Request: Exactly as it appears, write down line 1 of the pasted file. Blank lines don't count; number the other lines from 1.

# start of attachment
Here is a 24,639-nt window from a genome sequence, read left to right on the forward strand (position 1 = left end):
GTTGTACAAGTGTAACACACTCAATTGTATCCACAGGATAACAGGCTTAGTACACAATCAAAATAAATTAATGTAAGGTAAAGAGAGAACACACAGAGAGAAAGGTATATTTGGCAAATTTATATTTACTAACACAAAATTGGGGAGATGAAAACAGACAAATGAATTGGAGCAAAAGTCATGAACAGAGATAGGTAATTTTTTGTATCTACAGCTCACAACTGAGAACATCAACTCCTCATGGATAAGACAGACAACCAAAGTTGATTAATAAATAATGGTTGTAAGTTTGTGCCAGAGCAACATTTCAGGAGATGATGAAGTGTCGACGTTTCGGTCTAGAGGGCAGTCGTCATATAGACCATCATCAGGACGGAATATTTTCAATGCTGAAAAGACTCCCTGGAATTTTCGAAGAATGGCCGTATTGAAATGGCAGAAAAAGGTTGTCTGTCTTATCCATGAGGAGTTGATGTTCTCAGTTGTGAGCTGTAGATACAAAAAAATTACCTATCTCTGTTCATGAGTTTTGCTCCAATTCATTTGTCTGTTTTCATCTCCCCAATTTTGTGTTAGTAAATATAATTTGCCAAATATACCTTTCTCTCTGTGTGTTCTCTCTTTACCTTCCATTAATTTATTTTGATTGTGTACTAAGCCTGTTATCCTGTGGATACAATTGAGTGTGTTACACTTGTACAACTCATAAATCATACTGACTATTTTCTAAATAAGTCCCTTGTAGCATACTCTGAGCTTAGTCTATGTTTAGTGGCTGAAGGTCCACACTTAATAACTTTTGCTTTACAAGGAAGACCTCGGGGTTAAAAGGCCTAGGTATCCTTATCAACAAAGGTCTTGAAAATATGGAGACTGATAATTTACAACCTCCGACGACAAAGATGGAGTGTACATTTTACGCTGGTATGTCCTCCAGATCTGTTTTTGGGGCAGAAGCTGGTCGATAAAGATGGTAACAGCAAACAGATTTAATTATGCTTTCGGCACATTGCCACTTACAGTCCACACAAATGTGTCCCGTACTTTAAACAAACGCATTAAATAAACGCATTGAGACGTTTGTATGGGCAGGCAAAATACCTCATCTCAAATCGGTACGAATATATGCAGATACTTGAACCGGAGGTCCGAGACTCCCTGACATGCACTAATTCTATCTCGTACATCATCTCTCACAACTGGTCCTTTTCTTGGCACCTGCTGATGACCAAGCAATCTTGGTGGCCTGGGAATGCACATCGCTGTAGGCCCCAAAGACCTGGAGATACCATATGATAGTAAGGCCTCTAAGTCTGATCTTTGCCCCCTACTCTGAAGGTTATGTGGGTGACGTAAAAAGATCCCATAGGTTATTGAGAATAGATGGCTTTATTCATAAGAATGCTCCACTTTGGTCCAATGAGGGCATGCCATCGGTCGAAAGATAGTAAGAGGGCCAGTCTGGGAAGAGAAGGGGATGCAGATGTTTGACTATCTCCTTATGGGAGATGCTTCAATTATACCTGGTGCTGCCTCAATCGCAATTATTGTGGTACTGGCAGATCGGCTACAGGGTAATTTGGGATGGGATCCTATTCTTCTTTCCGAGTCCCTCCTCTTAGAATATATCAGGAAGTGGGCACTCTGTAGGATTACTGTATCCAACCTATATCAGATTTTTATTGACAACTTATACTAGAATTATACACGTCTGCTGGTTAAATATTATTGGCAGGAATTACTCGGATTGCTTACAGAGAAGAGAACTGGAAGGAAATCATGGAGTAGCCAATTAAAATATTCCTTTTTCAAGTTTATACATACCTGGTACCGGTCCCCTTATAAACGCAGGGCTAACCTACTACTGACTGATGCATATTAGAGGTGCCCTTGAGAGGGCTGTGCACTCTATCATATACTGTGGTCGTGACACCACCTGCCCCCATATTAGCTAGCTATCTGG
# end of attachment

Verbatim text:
Here is a 24,639-nt window from a genome sequence, read left to right on the forward strand (position 1 = left end):